Do DIY Anti-Overdose Kits Help?

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Xavier Gallegos / Tucson Citizen / AP

A handful of used syringes is dropped off into a bucket during a needle-exchange program

If there's anything more empowering than bringing someone back to life, Dan Bigg wouldn't know. He has personally resuscitated five people who were unconscious from drug overdoses, and the organization he co-founded in 1991, Chicago Recovery Alliance, has helped save hundreds of others from accidental drug-related death.

The organization's strategy is a simple one: Help people help themselves. Since 2001, Chicago Recovery Alliance has distributed more than 11,000 anti-overdose kits to drug users at needle-exchange programs and other sites in Chicago. The kits, which include vials of the drug naloxone (brand name Narcan), commonly used in hospitals and ambulances to reverse opiate overdose, have led to at least 1,000 successful overdose reversals in the city since 2001, according to Bigg. They are now part of a growing nationwide effort to stem the increasing rate of accidental drug-related fatalities.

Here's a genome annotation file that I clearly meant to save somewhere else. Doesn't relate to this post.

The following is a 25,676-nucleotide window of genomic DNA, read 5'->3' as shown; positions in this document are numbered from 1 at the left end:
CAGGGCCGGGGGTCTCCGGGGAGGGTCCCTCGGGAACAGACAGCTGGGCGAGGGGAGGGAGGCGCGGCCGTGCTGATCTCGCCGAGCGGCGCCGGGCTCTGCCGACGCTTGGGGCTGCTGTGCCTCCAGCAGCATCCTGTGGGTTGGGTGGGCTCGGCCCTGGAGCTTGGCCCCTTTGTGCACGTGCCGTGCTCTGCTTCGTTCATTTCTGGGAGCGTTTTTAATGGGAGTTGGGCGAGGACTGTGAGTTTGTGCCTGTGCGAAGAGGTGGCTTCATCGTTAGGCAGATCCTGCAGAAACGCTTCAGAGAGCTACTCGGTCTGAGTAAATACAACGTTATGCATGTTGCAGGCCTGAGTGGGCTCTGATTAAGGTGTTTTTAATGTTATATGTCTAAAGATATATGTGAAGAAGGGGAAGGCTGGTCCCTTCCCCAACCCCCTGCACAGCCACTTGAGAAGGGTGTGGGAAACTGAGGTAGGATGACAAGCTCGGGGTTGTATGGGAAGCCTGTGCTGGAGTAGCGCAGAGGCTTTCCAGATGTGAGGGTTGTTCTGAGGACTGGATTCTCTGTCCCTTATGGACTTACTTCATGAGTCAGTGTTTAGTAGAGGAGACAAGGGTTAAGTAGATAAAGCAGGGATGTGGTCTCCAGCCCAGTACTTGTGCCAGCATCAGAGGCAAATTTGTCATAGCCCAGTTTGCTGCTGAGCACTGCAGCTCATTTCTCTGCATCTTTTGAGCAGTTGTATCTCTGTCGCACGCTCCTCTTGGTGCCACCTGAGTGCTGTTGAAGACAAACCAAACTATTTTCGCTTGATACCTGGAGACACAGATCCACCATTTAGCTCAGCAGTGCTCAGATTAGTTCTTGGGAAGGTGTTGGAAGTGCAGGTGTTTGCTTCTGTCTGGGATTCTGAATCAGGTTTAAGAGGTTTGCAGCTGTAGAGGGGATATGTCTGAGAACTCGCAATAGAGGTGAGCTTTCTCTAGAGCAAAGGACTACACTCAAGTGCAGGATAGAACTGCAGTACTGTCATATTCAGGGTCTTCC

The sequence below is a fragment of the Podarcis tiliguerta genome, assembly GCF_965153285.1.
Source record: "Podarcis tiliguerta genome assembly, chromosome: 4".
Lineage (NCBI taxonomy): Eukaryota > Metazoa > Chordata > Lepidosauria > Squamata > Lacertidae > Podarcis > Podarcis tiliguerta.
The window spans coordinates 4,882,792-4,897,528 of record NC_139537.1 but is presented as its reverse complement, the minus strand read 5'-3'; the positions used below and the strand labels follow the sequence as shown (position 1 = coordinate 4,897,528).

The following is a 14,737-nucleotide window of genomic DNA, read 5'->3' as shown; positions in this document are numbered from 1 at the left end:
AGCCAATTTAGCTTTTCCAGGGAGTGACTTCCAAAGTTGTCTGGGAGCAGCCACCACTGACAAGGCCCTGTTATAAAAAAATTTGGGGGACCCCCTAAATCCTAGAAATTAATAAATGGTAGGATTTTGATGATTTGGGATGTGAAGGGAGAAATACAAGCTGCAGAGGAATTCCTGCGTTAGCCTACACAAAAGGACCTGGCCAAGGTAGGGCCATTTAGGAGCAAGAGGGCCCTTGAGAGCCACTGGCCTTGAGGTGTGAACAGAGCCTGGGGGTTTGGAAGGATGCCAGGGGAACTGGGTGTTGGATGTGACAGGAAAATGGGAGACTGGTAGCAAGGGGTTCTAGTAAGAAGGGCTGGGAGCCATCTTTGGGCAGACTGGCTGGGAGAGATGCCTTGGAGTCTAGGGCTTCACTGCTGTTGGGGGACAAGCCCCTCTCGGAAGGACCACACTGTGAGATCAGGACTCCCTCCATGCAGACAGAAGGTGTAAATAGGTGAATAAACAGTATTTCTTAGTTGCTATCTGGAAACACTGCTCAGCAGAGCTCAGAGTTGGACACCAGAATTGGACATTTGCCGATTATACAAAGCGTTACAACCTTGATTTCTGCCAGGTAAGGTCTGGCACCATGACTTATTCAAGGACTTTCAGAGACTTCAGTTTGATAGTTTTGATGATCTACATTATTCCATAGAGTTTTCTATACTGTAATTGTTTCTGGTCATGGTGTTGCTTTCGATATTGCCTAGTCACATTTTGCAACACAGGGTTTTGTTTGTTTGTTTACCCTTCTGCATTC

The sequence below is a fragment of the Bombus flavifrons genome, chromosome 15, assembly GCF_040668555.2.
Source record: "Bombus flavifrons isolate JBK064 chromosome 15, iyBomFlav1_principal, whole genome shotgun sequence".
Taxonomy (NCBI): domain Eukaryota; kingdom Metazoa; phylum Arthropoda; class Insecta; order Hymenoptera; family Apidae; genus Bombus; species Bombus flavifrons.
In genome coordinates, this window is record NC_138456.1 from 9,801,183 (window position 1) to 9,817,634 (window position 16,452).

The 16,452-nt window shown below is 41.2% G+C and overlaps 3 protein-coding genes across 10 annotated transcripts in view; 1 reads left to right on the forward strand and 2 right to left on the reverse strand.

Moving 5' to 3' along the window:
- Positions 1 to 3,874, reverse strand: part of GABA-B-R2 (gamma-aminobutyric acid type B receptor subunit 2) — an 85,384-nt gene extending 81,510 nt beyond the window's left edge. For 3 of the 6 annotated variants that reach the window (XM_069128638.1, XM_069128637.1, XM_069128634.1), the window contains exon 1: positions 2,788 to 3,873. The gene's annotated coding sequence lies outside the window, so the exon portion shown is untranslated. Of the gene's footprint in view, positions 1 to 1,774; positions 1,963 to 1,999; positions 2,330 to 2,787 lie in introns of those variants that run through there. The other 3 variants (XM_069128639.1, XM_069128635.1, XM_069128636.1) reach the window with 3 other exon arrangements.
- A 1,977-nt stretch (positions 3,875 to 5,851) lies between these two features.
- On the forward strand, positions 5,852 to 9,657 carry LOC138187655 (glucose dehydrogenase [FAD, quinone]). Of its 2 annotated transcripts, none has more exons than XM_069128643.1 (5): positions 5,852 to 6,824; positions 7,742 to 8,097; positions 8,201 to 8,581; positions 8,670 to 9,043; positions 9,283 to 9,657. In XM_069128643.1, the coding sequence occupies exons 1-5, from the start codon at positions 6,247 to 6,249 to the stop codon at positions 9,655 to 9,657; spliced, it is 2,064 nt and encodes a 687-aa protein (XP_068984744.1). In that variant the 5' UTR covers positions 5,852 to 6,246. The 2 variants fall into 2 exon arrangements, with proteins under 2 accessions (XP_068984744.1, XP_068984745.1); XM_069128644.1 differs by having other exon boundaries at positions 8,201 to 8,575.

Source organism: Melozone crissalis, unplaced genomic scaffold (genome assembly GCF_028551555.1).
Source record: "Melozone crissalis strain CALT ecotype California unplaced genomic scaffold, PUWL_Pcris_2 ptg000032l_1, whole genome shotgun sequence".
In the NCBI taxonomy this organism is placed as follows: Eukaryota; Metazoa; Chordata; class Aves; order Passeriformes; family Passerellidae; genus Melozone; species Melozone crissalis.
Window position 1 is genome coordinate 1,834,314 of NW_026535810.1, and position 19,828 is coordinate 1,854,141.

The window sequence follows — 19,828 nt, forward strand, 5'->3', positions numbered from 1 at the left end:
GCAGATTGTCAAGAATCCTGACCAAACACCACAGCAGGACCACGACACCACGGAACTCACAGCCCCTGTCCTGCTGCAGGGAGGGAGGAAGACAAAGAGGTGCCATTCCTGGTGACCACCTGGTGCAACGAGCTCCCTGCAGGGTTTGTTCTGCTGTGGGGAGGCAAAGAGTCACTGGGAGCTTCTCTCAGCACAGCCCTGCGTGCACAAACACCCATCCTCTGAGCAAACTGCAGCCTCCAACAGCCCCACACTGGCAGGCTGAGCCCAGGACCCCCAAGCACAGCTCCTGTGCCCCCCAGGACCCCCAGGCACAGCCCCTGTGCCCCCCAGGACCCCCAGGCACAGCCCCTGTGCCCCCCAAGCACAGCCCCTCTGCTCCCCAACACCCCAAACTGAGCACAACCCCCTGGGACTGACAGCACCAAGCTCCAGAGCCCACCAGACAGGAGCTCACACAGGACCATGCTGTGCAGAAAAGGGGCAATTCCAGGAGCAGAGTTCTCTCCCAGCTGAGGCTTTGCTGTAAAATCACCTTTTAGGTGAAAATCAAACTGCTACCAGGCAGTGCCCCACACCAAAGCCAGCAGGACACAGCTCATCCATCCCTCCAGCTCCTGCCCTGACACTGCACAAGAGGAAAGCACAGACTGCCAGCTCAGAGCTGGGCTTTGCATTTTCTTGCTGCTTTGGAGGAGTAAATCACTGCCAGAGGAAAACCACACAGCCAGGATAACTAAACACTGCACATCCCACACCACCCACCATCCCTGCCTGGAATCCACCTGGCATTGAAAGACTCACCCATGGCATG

Overdoses kill some 22,000 Americans each year — more than homicide and, in some states, like Utah, more than car accidents. Most overdose deaths happen accidentally, and most involve a combination of an opioid — either prescription painkillers, like methadone or OxyContin, or street drugs like heroin — and other depressant drugs, such as alcohol or Xanax. (Such deadly cocktails were responsible for the deaths of actor Heath Ledger in 2008 and former Playboy Playmate Anna Nicole Smith in 2007.) Typically, people who overdose on prescription drugs have a history of addiction, and they end up either taking more than their prescribed dose or mixing painkillers with other substances.

In North Carolina, a program called Project Lazarus, which is slated to launch this summer, will target that very group of at-risk patients, who are not often included in other initiatives. Project Lazarus will hand out naloxone kits and offer training, including instruction on rescue breathing, to patients who are starting methadone treatment for pain — methadone is stronger and lasts longer than other painkillers, which puts users at a higher risk of overdose — and those beginning treatment for addiction with the anti-addiction drug buprenorphine, who are by definition at high risk for drug relapse and overdose.